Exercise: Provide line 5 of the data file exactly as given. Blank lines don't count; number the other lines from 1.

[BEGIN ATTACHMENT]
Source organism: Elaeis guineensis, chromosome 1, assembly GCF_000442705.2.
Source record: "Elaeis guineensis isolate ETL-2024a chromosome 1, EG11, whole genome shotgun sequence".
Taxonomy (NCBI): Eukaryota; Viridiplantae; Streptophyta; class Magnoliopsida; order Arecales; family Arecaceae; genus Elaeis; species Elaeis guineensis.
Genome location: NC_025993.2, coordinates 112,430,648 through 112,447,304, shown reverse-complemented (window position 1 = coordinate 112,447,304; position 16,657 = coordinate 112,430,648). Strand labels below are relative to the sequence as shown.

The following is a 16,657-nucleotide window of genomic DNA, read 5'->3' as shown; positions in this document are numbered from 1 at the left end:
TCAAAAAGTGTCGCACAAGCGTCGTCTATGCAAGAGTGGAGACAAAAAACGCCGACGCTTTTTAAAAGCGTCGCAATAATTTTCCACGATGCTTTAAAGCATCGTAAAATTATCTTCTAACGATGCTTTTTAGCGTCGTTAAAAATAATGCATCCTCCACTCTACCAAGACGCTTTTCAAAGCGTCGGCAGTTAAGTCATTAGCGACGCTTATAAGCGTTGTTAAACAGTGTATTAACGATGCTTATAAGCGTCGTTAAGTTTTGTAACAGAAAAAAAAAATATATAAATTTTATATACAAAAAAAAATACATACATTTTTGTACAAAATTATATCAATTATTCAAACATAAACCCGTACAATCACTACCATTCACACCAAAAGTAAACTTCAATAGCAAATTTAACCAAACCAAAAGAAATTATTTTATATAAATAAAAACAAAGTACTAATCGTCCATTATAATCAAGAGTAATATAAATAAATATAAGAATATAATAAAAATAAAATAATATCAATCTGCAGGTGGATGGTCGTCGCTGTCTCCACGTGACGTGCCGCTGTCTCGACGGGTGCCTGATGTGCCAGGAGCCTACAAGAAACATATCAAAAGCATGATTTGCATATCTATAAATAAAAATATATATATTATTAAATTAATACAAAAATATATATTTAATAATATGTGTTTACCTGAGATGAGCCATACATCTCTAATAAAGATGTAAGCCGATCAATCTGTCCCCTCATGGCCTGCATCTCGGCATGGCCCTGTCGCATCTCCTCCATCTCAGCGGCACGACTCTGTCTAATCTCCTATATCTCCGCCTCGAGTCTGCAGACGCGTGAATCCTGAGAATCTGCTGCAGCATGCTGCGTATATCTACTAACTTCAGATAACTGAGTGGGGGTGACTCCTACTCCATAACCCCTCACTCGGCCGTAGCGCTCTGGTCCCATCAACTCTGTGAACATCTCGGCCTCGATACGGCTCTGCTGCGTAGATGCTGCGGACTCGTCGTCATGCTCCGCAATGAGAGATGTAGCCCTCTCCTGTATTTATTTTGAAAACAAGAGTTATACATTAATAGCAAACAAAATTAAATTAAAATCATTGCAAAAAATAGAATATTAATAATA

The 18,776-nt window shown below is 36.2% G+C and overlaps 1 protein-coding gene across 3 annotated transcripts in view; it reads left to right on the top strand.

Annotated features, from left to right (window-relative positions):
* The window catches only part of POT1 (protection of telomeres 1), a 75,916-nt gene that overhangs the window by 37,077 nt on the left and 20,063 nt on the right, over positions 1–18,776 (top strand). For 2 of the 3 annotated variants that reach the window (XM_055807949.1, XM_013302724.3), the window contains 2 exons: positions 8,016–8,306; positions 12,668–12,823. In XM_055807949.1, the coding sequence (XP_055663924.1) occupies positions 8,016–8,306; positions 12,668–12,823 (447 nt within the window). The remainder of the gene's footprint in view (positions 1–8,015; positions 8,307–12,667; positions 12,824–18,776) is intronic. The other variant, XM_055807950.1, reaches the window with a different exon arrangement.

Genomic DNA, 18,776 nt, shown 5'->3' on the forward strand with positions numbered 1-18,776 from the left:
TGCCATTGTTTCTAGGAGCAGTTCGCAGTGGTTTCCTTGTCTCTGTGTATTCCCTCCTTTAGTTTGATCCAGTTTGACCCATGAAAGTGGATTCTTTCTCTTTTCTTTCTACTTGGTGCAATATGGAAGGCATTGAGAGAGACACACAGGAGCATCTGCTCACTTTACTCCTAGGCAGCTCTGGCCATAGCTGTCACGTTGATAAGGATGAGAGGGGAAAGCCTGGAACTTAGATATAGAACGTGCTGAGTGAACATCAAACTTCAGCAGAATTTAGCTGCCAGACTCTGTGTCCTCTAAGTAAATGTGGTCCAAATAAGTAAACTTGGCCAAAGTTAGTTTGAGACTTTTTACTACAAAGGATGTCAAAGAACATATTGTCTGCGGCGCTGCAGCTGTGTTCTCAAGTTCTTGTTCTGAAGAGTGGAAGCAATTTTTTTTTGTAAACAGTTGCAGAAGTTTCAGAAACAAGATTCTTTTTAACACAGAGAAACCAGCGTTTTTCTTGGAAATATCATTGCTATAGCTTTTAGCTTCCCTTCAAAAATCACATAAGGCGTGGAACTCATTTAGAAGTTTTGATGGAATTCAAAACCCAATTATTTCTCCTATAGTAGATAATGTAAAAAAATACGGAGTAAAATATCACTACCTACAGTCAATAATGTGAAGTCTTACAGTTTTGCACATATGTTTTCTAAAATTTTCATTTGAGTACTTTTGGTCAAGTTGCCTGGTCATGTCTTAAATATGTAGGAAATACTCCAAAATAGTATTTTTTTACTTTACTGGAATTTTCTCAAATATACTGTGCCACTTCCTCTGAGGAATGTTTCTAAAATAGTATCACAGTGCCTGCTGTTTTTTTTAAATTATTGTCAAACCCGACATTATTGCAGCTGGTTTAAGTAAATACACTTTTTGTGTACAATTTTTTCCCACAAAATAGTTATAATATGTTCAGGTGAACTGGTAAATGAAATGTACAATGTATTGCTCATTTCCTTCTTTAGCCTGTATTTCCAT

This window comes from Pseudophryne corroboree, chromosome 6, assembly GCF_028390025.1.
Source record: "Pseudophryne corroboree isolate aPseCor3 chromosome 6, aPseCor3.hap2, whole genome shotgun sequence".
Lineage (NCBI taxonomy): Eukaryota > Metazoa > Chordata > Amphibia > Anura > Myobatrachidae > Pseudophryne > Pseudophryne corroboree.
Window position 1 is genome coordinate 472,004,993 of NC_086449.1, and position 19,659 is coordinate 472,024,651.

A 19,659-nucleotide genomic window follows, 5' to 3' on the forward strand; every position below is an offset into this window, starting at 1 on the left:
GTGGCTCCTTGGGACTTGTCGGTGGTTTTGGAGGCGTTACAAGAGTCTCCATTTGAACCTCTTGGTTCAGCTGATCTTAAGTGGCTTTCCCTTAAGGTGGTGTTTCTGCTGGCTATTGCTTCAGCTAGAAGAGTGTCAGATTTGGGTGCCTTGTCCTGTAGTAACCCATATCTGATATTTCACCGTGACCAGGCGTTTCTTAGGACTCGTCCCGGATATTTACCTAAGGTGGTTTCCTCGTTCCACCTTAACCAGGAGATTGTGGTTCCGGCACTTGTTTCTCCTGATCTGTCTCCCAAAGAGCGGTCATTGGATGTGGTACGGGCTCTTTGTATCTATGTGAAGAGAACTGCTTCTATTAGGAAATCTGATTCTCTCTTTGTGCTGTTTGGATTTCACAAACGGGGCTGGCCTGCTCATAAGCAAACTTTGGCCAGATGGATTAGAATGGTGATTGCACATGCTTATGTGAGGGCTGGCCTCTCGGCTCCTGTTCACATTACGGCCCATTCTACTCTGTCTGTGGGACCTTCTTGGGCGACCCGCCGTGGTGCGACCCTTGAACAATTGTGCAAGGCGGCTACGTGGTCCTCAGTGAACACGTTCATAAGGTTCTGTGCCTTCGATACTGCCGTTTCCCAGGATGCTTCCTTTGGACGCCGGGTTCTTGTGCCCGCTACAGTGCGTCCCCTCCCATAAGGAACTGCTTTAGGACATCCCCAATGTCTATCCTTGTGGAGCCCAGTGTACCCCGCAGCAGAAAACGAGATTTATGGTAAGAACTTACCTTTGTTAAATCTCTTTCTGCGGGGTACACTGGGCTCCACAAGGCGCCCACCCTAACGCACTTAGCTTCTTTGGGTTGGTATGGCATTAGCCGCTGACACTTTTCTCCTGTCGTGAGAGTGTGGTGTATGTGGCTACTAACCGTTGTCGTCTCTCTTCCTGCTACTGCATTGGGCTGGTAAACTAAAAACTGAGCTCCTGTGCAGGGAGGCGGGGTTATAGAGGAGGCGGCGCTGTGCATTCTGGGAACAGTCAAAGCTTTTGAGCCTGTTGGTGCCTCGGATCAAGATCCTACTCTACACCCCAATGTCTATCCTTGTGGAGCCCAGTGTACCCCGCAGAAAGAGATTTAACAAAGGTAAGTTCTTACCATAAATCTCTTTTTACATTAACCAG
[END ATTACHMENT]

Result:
The following is a 16,657-nucleotide window of genomic DNA, read 5'->3' as shown; positions in this document are numbered from 1 at the left end: